Emerging Trends of Conflict and Instability in Iraq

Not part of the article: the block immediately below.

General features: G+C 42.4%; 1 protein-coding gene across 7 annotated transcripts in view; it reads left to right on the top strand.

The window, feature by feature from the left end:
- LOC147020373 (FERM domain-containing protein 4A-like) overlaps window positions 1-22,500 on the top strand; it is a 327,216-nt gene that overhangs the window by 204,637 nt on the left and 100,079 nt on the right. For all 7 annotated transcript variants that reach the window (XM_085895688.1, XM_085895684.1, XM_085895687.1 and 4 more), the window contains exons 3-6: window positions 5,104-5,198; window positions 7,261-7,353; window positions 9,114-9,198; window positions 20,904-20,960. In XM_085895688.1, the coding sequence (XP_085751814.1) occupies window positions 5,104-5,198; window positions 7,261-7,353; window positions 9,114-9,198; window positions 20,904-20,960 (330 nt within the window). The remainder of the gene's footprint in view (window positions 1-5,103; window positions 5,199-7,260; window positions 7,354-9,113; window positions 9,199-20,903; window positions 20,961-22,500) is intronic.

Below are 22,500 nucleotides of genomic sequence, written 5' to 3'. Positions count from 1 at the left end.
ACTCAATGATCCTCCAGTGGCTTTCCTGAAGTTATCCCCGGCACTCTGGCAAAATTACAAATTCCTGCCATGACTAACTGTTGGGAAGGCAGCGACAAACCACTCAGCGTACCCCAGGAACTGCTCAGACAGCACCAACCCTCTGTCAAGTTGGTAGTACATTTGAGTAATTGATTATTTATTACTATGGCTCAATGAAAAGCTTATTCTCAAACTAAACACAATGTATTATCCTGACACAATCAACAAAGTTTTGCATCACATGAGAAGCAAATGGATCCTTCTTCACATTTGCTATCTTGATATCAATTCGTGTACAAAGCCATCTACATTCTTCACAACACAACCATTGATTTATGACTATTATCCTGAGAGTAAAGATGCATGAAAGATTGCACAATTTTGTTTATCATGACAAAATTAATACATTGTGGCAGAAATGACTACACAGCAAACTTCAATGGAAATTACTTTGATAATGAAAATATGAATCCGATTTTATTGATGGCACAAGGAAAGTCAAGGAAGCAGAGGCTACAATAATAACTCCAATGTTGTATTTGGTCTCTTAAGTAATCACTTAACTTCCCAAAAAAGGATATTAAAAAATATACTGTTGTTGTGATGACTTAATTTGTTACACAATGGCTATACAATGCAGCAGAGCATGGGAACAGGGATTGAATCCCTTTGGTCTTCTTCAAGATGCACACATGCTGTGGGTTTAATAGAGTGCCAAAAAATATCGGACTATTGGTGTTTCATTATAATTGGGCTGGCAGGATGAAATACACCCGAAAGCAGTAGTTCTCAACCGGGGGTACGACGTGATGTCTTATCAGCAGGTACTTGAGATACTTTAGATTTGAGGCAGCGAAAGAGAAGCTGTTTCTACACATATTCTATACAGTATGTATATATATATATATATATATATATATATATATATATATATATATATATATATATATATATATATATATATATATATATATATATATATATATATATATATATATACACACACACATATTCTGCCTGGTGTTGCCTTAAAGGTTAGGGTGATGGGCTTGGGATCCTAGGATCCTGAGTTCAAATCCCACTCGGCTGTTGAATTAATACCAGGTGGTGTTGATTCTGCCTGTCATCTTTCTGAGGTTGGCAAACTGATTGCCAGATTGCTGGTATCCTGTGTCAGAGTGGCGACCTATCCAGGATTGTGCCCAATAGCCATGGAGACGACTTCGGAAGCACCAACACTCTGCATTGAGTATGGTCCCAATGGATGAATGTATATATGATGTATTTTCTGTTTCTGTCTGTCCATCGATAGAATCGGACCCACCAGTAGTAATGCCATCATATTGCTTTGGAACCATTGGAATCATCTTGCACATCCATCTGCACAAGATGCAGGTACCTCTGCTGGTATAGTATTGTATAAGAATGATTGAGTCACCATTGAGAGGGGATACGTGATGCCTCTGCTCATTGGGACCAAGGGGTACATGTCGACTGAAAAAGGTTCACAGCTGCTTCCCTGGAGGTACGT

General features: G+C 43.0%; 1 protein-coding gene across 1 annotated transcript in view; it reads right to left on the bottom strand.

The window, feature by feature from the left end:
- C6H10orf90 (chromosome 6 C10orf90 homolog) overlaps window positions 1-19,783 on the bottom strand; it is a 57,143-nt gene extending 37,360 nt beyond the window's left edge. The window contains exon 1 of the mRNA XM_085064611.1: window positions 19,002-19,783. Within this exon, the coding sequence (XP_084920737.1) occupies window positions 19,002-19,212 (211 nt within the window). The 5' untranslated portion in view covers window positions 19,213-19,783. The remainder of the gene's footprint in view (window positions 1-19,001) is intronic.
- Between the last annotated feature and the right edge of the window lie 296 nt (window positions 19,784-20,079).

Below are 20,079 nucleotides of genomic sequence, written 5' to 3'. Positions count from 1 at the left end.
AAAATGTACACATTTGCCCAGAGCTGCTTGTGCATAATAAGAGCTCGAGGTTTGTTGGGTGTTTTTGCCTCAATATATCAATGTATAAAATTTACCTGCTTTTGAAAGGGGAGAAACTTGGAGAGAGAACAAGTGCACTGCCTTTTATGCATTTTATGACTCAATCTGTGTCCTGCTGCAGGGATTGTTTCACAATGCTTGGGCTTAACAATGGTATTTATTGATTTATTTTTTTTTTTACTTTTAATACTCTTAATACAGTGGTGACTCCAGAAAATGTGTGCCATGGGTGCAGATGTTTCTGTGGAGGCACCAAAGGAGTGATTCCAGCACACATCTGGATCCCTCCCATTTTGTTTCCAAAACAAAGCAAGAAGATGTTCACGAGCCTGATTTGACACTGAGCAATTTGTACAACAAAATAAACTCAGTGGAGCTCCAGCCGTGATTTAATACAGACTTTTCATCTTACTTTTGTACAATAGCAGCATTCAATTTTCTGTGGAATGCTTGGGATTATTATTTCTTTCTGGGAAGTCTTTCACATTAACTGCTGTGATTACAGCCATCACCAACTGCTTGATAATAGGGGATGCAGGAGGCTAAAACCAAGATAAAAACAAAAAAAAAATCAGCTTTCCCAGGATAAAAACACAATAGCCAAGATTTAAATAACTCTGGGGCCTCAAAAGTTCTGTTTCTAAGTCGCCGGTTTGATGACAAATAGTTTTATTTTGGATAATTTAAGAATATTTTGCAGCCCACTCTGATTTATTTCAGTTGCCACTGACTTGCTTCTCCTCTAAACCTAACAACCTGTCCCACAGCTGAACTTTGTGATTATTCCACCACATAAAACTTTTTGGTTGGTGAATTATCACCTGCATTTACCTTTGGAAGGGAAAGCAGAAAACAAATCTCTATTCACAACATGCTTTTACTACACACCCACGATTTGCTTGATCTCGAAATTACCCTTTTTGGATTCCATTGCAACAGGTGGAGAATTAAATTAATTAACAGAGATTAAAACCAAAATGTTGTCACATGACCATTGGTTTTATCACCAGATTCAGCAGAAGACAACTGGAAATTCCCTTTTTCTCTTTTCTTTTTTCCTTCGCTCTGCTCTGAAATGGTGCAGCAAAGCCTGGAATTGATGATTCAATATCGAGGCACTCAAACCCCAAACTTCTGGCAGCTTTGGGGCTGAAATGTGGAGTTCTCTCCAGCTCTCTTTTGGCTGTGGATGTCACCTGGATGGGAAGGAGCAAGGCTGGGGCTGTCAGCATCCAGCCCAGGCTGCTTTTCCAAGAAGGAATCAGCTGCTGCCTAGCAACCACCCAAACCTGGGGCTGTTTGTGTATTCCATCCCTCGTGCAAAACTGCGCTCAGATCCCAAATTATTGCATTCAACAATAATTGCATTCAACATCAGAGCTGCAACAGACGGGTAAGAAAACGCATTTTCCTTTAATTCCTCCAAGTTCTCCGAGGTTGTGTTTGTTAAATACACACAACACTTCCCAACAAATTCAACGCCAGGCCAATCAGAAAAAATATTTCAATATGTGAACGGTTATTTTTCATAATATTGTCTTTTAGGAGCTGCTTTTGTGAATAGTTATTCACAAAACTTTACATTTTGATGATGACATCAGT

This rapid review synthesises literature from academic, policy and NGO sources on the emerging trends of conflict and instability at both the country and localised level in Iraq. The report utilises literature published after November 2017 in order to focus on the current dynamics – with the failed Kurdish referendum, government retaking control of the disputed territories, territorial defeat of the Islamic State (IS),1 the rising influence of militias, and the protest movement in the south of Iraq. Additionally, this report examines the role of gender norms and masculinities in conflict in Iraq, however the literature is very limited in this regard and thus a slightly larger timescale is utilised (literature published since 2014). This review uses literature that was published up until September 2018 and therefore it is important to note that this is the middle of negotiations to form the government, which involves a number of political deals. The situation in Iraq is rapidly evolving and this review has demonstrated the current position, however this can change depending on the government that is formed and the policies they develop to deal with a range of issues highlighted in this report, ranging from Kirkuk to the protests in the south. Although it has become increasingly unlikely that the Prime Minister (PM), Haider al-Abadi, will remain in power, all possibilities of government formation are included in this report, as per the literature. Community tensions and potential intercommunal conflict in Iraq may emerge over competition for resources as environmental and agricultural degradation, decrease of water resources, and historic lack of investment in infrastructure take its toll. Interconnected, displacement and migration are also likely to create tensions between communities, as well as competition over land and livelihoods of returnees post-IS. In the disputed territories, particularly Kirkuk, the lack of security provides the opportunity for intercommunal tensions to escalate over ownership, whilst the continued presence of militias also provides an opportunity for conflict. In wider Iraq the current government formation process is creating instability, whilst the protest movement has the potential to escalate, particularly as any new government will find it difficult to meet the protestors demands. The escalation of the protest movement has the potential to not only create conflict in the south – through the protestors and the government response – but also in the rest of the country as insecurity increases as a result.